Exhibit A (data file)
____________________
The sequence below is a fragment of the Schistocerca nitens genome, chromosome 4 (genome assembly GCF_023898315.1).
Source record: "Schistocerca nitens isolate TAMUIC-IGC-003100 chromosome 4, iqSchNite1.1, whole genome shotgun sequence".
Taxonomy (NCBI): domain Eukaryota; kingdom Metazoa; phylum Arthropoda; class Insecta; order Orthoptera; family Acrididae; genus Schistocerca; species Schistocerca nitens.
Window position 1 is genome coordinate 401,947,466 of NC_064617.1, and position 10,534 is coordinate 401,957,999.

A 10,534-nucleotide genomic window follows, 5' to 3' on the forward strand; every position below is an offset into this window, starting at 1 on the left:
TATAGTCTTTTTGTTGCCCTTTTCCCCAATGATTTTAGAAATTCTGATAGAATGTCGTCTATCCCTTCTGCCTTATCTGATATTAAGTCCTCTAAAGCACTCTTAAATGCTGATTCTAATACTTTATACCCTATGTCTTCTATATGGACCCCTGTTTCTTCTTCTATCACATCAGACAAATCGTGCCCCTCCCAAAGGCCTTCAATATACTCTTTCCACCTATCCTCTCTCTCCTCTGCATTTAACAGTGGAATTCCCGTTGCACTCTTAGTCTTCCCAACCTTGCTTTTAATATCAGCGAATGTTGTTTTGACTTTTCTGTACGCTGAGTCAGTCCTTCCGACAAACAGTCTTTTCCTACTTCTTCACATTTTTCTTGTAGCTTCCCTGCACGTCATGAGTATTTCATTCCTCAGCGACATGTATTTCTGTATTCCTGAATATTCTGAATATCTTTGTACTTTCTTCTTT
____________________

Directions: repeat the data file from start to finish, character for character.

The sequence below is a fragment of the Schistocerca nitens genome, chromosome 4 (genome assembly GCF_023898315.1).
Source record: "Schistocerca nitens isolate TAMUIC-IGC-003100 chromosome 4, iqSchNite1.1, whole genome shotgun sequence".
Taxonomy (NCBI): domain Eukaryota; kingdom Metazoa; phylum Arthropoda; class Insecta; order Orthoptera; family Acrididae; genus Schistocerca; species Schistocerca nitens.
Window position 1 is genome coordinate 401,947,466 of NC_064617.1, and position 10,534 is coordinate 401,957,999.

A 10,534-nucleotide genomic window follows, 5' to 3' on the forward strand; every position below is an offset into this window, starting at 1 on the left:
TATAGTCTTTTTGTTGCCCTTTTCCCCAATGATTTTAGAAATTCTGATAGAATGTCGTCTATCCCTTCTGCCTTATCTGATATTAAGTCCTCTAAAGCACTCTTAAATGCTGATTCTAATACTTTATACCCTATGTCTTCTATATGGACCCCTGTTTCTTCTTCTATCACATCAGACAAATCGTGCCCCTCCCAAAGGCCTTCAATATACTCTTTCCACCTATCCTCTCTCTCCTCTGCATTTAACAGTGGAATTCCCGTTGCACTCTTAGTCTTCCCAACCTTGCTTTTAATATCAGCGAATGTTGTTTTGACTTTTCTGTACGCTGAGTCAGTCCTTCCGACAAACAGTCTTTTCCTACTTCTTCACATTTTTCTTGTAGCTTCCCTGCACGTCATGAGTATTTCATTCCTCAGCGACATGTATTTCTGTATTCCTGAATATTCTGAATATCTTTGTACTTTCTTCTTT